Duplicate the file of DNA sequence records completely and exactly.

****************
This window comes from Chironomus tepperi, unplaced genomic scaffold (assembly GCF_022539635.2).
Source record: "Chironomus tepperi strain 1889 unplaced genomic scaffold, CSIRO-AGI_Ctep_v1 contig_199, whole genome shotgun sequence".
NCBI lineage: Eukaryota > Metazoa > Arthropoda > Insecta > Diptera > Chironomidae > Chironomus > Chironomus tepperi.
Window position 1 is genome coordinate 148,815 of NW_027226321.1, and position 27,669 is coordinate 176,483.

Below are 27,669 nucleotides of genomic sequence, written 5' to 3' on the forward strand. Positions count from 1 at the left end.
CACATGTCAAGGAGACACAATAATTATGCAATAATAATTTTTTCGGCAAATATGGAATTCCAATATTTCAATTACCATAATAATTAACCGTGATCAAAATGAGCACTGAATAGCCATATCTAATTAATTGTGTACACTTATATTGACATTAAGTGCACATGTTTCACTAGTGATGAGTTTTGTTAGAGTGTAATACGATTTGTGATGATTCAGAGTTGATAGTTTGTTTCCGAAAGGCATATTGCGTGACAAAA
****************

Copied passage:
This window comes from Chironomus tepperi, unplaced genomic scaffold (assembly GCF_022539635.2).
Source record: "Chironomus tepperi strain 1889 unplaced genomic scaffold, CSIRO-AGI_Ctep_v1 contig_199, whole genome shotgun sequence".
NCBI lineage: Eukaryota > Metazoa > Arthropoda > Insecta > Diptera > Chironomidae > Chironomus > Chironomus tepperi.
Window position 1 is genome coordinate 148,815 of NW_027226321.1, and position 27,669 is coordinate 176,483.

Below are 27,669 nucleotides of genomic sequence, written 5' to 3' on the forward strand. Positions count from 1 at the left end.
CACATGTCAAGGAGACACAATAATTATGCAATAATAATTTTTTCGGCAAATATGGAATTCCAATATTTCAATTACCATAATAATTAACCGTGATCAAAATGAGCACTGAATAGCCATATCTAATTAATTGTGTACACTTATATTGACATTAAGTGCACATGTTTCACTAGTGATGAGTTTTGTTAGAGTGTAATACGATTTGTGATGATTCAGAGTTGATAGTTTGTTTCCGAAAGGCATATTGCGTGACAAAA